Hamilton, William Richard (DNB00)
HAMILTON, WILLIAM RICHARD (1777–1859), antiquarian and diplomatist, born in London 9 Jan. 1777, was the son of the Rev. Anthony Hamilton, D.D. (1739–1812), archdeacon of Colchester, vicar of St. Martin's-in-the-Fields, and rector of Hadham, Hertfordshire, and cousin of 'Single- speech Hamilton' [see Hamilton, William Gerard]. His mother was Anne, daughter of Richard Terrick, bishop of London. The family were descended from the Hamiltons of Wishaw, Lanarkshire [see under Hamilton, William, d. 1724]. After studying at Harrow, where he was accidentally lamed for life, he was entered both at Oxford and Cambridge universities, and in 1799 began his public life by becoming secretary to Lord Elgin when the latter was appointed ambassador at Constantinople. The earl frequently entrusted him with business of importance, and in 1801 sent him on a diplomatic mission to Egypt on the occasion of the French evacuation after the battle of Alexandria. Hamilton discovered that the French, contrary to treaty, had stealthily shipped the famous trilingual stone of Rosetta. He procured an escort of soldiers, and, in spite of the danger of fever, rowed out to the French transport and insisted on carrying off the precious monument. He was also of signal service to Lord Elgin in collecting the Grecian marbles, and in 1802 he superintended their removal. When the vessel containing some of the principal groups sank to the bottom at Cerigo, Hamilton set divers to work and recovered the whole of his cargo. On 16 Oct. 1809 he was appointed undersecretary of state for foreign affairs, an office which he held till 22 Jan. 1822, when he became minister at the court of Naples, where he remained till 1825. During the former appointment, when with Lord Castlereagh in Paris after the battle of Waterloo, Hamilton had mainly the credit of compelling the Bourbon government to restore to Italy the works of art which she had been bereft of by the French armies. Meanwhile he had from time to time been giving proofs of considerable literary power. In 1809 appeared his principal work, 'Ægyptiaca, or Some Account of the Antient and Modern State of Egypt, accompanied with Etchings from Drawings taken on the spot by Charles Hayes.' This quarto is the first volume of a larger work projected by the author 'on several parts of Turkey,' as he vaguely expressed a design never carried out. The 'Ægyptiaca' shows considerable research, and was intended to supplement the works of Pococke, Norden, Volney, Sonnini, Denon, and Wilson (see preface to vol. i.) There is much matter of interest to antiquarians and historians with regard to nearly all the names occurring in the map of Egypt; but the most important of its contents is his transcript of the 'Greek Copy of the Decree on the Rosetta Stone,' with a translation in English. His comment, at the end of chapter ii., is that 'hitherto all attempts to decypher the hieroglyphic or Coptic inscriptions have proved fruitless.' In 1811 Hamilton published a 'Memoir on the subject of the Earl of Elgin's Pursuits in Greece,' In 1833 Hamilton was actively employed as one of the founders of the Royal Geographical Society. He also took great interest in the Royal Institution and the Royal Society of Literature. In 1838, as a man of recognised taste in art and sound criticism, he was appointed one of the trustees to the British Museum, an honourable office which he retained till 1858. Hamilton died on 11 July 1859 at Bolton Row, London, in his eighty-second year. Hamilton married, on 3 Sept, 1804, Juliana, daughter of John Udny of Udny, Aberdeen, by whom, he had six sons and a daughter. The eldest son, William John, is separately noticed; the fifth is General Sir Frederick William Hamilton, K.C.B. Walter Kerr Hamilton [q. v.], bishop of Salisbury, was a nephew.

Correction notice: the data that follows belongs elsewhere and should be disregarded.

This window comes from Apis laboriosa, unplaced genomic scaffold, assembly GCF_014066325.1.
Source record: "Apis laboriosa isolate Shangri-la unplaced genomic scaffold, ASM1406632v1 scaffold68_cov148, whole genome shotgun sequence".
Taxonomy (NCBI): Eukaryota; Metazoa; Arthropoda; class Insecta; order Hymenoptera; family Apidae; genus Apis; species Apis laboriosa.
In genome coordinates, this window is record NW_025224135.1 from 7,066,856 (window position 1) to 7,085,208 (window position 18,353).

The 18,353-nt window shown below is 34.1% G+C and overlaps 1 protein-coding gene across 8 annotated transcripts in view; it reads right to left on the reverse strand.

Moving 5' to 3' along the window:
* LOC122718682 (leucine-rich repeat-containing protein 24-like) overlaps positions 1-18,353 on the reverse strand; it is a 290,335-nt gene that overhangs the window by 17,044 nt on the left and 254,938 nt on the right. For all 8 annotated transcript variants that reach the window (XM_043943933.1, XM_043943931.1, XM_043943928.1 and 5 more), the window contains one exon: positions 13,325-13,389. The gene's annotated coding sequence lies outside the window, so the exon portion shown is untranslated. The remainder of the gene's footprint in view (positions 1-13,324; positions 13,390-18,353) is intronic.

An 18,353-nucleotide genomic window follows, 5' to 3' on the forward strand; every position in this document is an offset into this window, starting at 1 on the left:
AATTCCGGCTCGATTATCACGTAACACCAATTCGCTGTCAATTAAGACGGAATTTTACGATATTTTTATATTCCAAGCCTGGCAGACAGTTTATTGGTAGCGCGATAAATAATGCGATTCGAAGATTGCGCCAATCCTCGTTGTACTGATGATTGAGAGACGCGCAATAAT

[Chambers's Eminent Scotsmen; Annual Register, ci. 430; Imp. Dict. Biog.; Foster's Peerage, s.v. 'Belhaven.']